Agent shoots and wounds a person outside CIA HQ in Virginia: A "law enforcement official" told CNN that someone drove up to the gates and "made statements suggesting there was a bomb in their vehicle," which prompted an "hours-long standoff." The wounded suspect was sent to the hospital.

At least 19 people killed during protests in Colombia: Protesters are in the streets against proposed tax reform, but, as is so often the case: "The protests have continued, in part, because of anger over what several human rights groups have called a heavy-handed state response in trying to control them. Several instances of police abuse have been captured on video in recent days, including one in which a young protester is seen kicking a police officer on a motorbike. The video shows the officer respond by shooting at the protester as he runs away," according to the New York Times.

The situation in Myanmar is certainly escalating: The Kachin Independence Army, the largest rebel group to emerge since the coup on Feb 1, claims to have shot down a military helicopter in retaliation for an air raid of a small village, Al Jazeera reports. Protesters continue holding demonstrations in major cities despite lethal police and military crackdowns. The Assistance Association for Political Prisoners counts 765 killed by security forces so far, though military spokesmen claim the number is far lower. "It says its actions are justified to stop what it calls rioting," the outlet writes.

At least 23 dead after metro overpass collapses in Mexico City while the train was in motion: Oy, according to the BBC, "Several train carriages plunged to the ground, crushing at least one car, which was on a busy road underneath." Nearly two dozen died, including children, on the second-busiest subway system in the world.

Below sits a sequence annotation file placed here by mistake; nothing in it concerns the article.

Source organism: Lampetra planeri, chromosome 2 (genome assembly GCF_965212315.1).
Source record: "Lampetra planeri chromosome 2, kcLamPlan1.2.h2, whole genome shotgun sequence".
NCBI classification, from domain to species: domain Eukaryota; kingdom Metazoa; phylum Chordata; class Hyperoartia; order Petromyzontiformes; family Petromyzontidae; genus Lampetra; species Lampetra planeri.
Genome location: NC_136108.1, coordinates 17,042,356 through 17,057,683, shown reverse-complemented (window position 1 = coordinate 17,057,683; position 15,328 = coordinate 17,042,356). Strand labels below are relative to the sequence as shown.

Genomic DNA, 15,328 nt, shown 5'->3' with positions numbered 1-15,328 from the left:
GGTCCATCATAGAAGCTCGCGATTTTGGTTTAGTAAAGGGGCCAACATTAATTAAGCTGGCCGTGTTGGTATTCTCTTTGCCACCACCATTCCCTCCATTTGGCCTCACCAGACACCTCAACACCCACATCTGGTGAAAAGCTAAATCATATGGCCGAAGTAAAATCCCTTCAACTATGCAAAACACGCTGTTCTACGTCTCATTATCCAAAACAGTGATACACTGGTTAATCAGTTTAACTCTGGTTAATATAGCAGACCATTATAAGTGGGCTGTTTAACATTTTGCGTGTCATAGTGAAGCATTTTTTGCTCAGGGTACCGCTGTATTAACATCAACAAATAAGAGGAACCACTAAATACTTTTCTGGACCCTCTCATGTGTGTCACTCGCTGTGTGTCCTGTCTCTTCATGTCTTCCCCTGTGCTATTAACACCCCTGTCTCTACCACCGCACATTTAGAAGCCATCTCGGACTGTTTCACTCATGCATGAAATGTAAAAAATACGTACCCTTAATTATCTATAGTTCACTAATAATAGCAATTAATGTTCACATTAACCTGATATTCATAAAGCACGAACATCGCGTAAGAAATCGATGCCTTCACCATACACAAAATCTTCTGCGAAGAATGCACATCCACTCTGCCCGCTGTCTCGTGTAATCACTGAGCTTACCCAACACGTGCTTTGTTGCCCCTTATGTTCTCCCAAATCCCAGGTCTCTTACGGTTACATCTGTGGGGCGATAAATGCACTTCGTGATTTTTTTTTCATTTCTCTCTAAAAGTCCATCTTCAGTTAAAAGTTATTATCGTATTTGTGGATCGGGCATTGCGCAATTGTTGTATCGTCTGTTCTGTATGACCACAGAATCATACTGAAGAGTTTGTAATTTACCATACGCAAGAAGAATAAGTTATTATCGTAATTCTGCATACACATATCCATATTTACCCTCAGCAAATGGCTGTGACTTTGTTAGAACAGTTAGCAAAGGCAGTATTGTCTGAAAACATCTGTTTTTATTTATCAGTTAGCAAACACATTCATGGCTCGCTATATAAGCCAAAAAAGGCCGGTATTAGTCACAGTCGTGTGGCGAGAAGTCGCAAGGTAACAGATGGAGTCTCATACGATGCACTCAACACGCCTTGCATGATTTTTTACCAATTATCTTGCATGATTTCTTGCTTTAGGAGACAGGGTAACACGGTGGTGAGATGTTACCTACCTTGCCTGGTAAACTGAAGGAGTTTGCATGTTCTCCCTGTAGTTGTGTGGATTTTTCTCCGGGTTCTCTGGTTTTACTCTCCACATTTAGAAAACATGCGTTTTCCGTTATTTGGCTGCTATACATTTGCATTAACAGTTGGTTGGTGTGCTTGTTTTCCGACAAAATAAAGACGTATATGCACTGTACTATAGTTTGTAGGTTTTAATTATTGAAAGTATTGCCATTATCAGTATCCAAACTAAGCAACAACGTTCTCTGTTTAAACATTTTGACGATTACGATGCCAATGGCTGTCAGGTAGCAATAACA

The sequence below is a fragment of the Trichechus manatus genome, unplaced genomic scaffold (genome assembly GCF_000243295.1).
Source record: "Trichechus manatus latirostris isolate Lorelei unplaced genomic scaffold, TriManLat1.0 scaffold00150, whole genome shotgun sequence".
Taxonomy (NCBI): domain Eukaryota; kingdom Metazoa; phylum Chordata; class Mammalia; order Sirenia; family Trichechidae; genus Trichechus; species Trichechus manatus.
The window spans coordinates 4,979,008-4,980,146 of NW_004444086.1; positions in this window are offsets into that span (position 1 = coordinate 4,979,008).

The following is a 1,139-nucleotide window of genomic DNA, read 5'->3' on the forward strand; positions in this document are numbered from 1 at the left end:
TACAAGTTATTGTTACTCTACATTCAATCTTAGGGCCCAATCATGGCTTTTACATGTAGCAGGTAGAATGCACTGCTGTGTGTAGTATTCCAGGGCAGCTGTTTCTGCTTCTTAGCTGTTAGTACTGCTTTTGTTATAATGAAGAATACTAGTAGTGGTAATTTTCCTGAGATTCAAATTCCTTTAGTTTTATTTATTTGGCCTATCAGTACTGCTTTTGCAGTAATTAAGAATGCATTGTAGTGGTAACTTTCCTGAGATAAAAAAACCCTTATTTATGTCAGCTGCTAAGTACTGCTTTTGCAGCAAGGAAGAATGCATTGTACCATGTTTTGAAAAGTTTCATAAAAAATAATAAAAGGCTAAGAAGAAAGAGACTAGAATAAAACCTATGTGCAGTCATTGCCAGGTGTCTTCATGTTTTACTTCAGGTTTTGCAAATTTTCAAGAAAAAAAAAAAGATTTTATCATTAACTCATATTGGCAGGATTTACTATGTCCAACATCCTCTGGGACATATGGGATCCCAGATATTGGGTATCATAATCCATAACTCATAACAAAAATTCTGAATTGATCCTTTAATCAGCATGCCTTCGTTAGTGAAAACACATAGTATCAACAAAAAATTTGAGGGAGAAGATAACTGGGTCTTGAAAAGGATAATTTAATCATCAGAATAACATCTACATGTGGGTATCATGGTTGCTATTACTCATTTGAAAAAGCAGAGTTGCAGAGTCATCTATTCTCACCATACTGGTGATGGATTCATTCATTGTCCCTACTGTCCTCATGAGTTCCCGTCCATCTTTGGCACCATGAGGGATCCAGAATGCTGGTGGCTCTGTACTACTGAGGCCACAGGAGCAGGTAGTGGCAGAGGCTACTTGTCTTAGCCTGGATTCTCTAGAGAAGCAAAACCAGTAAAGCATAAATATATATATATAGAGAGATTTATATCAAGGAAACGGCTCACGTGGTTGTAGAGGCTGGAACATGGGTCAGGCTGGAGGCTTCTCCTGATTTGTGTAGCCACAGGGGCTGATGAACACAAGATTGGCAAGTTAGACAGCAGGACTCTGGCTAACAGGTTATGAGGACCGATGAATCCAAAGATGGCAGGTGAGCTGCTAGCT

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This headline: "Grocery workers, already reeling from the pandemic, face new trauma from store shootings." Gunmen have killed people in Boulder, Long Island and elsewhere, adding stress and anxiety for grocery store workers, the Washington Post reports. One Boulder worker who was breading chicken tenders when the shooting began tells the paper, "I'm thinking about things that never crossed my mind before: How many exits are in a grocery store?"

Looking for something to do tonight? At 7:30 pm, fire up the ol' Zoom machine and watch Elissa Washuta, who used to live here, read from White Magic, her newly released collection of essays. Kristen Millares Young, who still lives here, will join Washuta on the digital stage and read from her novel, Subduction. Nobody around town writes a sharper sentence than Young, and nobody in the country uses more innovative nonfiction forms than Washuta.